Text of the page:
That’s a bit simplistic: Hambini and Leuscher make a living from fixing faulty frames. (I was surprised to hear that this is a business, in one of his videos he explained that some of the bike companies rather pay for one of his BBs than replace the whole frame.) So they are like fire fighters seeing fire all the time. I readily believe that the tolerances are not great, but we don’t know the extent of it.

Plus, crappy tolerances (which accelerate wear on components) need not make a bike unsafe.

Most — if not all — consumer-facing industries are driven by marketing to an extent. Nevertheless, I don’t think that level of cynicism is warranted, I think most people in the bike industry are in the bike industry, because they like bikes.

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The final assembly is carried out in Germany. From the article I linked:

[…] by checking every single frame and fork in their own industrial CT scanner.

Regarding the construction, surely it is not necessary for the person doing the assembly to understand the engineering behind then design, what they need to be is skilled in following the instructions given and be experts in their field which is carbon composite manufacture.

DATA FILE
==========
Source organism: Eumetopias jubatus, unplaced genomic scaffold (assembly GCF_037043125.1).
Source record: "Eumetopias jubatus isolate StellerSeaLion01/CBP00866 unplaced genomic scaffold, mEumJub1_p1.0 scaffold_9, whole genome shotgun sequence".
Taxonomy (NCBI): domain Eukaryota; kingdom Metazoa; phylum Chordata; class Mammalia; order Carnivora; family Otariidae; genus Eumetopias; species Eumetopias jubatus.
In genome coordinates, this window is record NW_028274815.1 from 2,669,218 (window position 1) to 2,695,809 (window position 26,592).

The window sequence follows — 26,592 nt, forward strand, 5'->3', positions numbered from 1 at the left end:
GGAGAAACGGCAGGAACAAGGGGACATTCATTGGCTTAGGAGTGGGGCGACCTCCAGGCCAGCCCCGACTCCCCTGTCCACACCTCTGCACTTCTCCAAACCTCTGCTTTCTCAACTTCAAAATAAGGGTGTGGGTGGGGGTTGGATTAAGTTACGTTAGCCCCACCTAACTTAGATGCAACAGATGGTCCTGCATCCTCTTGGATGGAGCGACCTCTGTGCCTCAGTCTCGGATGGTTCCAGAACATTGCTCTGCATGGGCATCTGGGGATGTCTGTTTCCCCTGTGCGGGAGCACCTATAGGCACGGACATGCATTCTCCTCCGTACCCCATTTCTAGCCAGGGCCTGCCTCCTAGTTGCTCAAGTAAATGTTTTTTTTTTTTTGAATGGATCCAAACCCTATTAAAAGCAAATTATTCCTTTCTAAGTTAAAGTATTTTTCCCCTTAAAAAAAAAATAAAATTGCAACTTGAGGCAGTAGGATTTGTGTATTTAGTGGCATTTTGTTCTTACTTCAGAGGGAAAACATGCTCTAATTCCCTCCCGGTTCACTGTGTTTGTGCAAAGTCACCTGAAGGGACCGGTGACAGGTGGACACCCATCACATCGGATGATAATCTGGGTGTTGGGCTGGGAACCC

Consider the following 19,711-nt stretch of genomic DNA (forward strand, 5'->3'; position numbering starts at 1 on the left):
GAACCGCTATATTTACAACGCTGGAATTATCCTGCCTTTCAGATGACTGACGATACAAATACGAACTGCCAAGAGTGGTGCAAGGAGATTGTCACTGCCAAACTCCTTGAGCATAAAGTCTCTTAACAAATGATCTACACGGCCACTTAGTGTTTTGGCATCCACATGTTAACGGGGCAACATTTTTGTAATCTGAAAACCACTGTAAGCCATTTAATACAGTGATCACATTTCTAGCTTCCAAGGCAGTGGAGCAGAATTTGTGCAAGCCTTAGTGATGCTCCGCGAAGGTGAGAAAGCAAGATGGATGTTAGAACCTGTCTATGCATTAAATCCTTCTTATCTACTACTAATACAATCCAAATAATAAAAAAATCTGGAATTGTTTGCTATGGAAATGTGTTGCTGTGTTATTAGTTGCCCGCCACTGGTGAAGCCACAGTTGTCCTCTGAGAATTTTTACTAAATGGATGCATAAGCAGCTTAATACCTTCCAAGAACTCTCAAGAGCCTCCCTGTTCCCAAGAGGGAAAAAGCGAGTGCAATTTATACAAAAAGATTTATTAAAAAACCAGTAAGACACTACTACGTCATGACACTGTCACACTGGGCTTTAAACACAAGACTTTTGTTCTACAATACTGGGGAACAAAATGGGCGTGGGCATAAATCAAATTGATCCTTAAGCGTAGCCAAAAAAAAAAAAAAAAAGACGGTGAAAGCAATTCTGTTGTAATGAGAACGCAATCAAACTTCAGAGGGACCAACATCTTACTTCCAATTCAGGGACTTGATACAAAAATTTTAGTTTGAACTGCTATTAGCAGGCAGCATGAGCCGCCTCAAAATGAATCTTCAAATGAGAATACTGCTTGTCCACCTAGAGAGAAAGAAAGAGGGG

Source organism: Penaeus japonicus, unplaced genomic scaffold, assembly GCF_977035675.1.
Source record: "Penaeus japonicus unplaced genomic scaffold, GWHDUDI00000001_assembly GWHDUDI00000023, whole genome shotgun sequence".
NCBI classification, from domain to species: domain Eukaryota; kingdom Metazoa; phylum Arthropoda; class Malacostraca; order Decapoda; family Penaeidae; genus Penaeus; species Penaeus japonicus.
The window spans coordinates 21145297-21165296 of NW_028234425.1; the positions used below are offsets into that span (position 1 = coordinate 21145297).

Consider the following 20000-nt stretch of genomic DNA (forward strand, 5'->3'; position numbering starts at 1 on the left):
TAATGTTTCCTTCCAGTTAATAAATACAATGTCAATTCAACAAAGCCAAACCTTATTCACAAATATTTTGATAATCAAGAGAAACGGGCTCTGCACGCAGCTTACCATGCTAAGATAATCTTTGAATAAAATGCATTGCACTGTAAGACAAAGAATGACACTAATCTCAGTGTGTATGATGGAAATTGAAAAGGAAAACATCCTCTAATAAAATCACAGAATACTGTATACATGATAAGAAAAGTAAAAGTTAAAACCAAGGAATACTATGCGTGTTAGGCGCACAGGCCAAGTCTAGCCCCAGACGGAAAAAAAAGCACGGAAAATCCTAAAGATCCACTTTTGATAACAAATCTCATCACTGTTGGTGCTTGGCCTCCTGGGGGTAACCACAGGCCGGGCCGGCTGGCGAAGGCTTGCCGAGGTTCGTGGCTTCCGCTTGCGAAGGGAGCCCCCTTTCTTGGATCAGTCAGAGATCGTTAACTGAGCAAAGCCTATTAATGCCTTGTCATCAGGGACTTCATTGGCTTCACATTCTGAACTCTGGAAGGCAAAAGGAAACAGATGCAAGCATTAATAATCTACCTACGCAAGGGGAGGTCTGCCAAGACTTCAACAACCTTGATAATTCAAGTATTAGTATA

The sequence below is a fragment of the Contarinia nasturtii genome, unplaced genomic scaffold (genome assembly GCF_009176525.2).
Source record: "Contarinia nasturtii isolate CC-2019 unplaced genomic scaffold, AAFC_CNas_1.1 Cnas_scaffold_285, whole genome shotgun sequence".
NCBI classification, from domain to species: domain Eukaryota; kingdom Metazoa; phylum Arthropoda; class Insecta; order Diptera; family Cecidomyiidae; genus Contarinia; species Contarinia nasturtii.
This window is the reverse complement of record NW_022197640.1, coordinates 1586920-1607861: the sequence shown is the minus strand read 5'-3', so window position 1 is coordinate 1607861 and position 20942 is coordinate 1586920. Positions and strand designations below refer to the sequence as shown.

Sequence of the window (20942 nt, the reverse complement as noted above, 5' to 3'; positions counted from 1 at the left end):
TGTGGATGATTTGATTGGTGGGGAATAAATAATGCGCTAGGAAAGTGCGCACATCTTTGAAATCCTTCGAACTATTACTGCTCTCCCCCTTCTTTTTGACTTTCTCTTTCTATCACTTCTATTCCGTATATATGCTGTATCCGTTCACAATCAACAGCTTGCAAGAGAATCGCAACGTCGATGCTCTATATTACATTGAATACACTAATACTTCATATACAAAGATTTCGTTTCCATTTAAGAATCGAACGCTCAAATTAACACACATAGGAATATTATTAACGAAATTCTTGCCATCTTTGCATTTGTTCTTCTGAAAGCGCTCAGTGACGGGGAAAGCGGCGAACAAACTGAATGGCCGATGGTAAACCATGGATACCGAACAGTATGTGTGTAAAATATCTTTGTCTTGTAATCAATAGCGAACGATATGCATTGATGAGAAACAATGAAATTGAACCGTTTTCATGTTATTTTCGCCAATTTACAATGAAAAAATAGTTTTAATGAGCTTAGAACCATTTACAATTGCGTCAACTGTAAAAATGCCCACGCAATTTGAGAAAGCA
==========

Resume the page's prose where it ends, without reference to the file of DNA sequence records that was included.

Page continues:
You’re correct though, all it takes is bad batch of resin, an autoclave with an element thats gone so it can’t heat correctly or whatever to spoil a batch somewhere in the mix, things can and do go wrong but I think the majority of recalls are for this sort of issue, not a flawed design.*

TBH if you want something as safe-as-it-could-be, then you are probably looking at something handmade in titanium from a small operation like Moots or Baum where you can probably find out who made the frame, on what day, and what they had for breakfast on that day!

*The only one I can think of is the BMC Impec which I don’t think ever made it to retail so you can’t really say it was a bad-design recall. Though @SomeCallMeTim mentions a Cervelo but I don’t know of that one.

Has anyone even heard of cases of accidents caused by faulty frames/forks? Even just anecdotally?
I think moving or wearing parts (Drive train, wheels, brakes, tires etc…) would fail much, much sooner than the static frame or fork ever would.

Yeah, it has happened:

https://www.thebikerack.com/articles/giant-bicycle-recalls-carbon-road-forks-pg62.htm

https://www.bikemart.com/about/specialized-fork-recall-pg1552.htm

That said… What industry doesn’t have recalls? At least eight children are known to have died from falling, improperly secured IKEA dressers.

That’s tragic, of course. I do think it would be ideal to have some sort of independent design review, at the least, let along production. That said, no, it’s not a concern I have when actually buying a bike. I suspect I’m much more at risk from riding on roads and at high speeds than from a failing part. We all make our own judgements, though, of course.